What are your own first musical memories? And what was the lightbulb moment that made you go “I want to do that”?

I played acoustic guitar in primary school, and I stopped enjoying that pretty quickly. When I was about 13 I heard “Downfall” by Children of Bodom. That song single-handedly got me into both metal and music. Prior to that, I didn’t really have a taste in music, I just listened to whatever was on. That song is also responsible for me picking up the guitar again, and eventually learning to play it!

What was the last gig that you attended as a fan?

Well, thanks to a certain pandemic it has been a while. Back in 2019 I saw Periphery, supported by Astronoid and Plini which was great. I’ve seen Periphery a few times and they are always great. In 2020 I was supposed to be seeing Whitechapel and Dyscarnate, but that gig ended up being cancelled. I don’t have any specific gigs lined up for the future, but I would love to see Architects at some point.

What current social issue are you particularly passionate about?

Oooh boy… I mean, everything at the moment seems to be so polarising. The “with us or against us” attitude seems to have infected almost everything. Social media has exacerbated this for profit. The idea that outrage generates more clicks, the idea that showing someone something they disagree with will make them stay on the platform for longer. This is social poison. It is almost impossible to discuss certain topics because, in the eyes of so many, you either agree with their position or you are evil. This coercive compliance via social engineering, the cancel-culture phenomenon, and the intentional obfuscation of cold hard facts by both governments and tech companies under the pretence of keeping you safe was a large part of the inspiration for the lyrics of “Panopticon”. So I guess you could say I am pretty passionate about it!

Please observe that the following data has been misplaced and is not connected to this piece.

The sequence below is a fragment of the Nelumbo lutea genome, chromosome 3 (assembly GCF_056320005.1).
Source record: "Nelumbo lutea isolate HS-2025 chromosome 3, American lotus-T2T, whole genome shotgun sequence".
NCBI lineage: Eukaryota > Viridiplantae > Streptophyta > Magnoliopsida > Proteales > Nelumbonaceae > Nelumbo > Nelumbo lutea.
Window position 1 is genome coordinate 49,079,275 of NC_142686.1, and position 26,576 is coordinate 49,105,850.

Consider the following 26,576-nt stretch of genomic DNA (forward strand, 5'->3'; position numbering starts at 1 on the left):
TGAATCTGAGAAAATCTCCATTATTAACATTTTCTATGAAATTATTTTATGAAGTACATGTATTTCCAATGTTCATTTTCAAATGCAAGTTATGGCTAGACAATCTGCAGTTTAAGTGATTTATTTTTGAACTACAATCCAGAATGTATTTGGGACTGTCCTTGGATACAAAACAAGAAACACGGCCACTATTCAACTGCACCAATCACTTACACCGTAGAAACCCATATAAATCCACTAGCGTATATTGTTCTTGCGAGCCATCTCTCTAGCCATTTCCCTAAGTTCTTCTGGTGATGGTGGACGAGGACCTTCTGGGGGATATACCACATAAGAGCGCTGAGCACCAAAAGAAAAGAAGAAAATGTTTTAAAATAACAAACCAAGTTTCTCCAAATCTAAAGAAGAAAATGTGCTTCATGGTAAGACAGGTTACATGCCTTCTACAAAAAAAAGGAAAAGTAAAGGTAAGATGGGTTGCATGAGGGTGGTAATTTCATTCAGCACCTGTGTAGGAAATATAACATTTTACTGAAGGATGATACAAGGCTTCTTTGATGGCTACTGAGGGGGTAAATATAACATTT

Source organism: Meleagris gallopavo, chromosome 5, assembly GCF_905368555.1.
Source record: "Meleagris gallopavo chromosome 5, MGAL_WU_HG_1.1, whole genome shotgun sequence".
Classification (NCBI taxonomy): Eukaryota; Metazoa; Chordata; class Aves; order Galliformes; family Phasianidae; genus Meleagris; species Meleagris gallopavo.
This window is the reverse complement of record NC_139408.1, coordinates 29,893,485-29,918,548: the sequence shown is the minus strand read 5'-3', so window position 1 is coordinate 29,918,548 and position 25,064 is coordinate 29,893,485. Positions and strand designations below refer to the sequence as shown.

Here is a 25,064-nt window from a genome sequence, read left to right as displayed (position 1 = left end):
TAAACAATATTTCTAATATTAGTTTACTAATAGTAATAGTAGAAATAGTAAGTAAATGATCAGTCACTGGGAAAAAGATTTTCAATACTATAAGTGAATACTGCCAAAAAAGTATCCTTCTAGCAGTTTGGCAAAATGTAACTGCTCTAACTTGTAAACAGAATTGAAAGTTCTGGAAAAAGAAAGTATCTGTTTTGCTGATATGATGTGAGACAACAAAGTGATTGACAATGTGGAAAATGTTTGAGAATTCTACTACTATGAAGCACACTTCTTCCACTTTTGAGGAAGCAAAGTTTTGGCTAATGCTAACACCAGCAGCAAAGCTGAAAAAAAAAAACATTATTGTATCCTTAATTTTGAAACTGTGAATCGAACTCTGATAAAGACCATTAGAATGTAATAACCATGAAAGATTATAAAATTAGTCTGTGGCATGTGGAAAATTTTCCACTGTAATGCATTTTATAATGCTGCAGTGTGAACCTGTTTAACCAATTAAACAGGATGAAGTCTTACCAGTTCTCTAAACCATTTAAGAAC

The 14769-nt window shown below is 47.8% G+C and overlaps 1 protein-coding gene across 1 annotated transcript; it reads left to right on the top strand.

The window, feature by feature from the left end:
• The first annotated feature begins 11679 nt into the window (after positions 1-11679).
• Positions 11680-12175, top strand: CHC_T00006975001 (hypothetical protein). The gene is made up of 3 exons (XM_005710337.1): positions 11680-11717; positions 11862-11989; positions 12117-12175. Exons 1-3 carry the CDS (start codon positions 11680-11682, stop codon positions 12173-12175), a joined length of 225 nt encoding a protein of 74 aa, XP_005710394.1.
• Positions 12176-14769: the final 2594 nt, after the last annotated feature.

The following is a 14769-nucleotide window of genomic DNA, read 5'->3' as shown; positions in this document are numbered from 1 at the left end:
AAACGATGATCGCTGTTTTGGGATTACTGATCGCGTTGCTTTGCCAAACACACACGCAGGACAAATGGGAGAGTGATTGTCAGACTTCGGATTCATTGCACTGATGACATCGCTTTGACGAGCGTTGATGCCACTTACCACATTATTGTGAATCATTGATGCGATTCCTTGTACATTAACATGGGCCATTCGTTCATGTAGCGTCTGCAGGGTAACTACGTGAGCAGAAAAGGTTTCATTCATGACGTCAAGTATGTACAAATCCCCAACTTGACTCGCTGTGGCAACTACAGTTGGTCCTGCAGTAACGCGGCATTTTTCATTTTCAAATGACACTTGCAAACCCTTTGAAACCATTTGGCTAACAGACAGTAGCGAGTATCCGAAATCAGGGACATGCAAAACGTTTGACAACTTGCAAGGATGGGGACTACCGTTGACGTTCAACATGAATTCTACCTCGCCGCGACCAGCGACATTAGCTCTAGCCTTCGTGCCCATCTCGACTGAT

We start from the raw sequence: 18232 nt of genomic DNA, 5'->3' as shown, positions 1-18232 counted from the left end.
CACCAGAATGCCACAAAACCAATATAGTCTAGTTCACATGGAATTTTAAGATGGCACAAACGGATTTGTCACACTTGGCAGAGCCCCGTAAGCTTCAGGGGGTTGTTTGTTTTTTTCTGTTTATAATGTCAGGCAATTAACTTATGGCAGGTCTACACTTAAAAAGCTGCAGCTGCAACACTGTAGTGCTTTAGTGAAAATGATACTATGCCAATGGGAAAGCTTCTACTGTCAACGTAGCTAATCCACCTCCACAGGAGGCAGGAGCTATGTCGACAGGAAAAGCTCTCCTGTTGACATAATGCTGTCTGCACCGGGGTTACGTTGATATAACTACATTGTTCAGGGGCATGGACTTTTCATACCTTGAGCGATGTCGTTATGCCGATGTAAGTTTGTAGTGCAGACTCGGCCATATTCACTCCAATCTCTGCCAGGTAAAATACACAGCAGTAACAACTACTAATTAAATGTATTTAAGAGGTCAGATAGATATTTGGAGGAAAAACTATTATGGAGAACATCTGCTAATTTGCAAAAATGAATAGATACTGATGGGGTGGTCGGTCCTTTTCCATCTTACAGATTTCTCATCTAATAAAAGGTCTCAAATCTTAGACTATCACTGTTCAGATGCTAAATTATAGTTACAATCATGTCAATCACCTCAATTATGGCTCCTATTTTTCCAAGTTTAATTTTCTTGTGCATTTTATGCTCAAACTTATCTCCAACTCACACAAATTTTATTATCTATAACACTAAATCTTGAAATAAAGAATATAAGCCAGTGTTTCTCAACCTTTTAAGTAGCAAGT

The album that you have in your album collection/Spotify playlist that would surprise most people?

Let’s see… The Uncanny Valley by Perturbator is one I keep going back to. Something about the raw electronic aggression in that album is so addictive. Other than that I do enjoy the Ozric Tentacles. And flamenco virtuosos Rodrigo Y Gabriela. There are so many to choose from!

Although 2021 was another year to forget, there were some amazing new albums released, what would be your album of last year?

Again there are so many to choose from. Top 5 would be “Bleed the Future” by Archspire, “Vengeance” by Twelve Foot Ninja, “The Witch” by Tulip, “Witness” by VOLA, and “Swagger and Stroll Down the Rabbit Hole” by the Diablo Swing Orchestra.

What does 2022 hold for you?

2022 is going to be the busiest year of my life. I am buying my first house, getting married, turning 30, and of course, releasing a death metal album!

How active are you on social media and where can people connect with you?

Hellbore Facebook, and Hellbore Bandcamp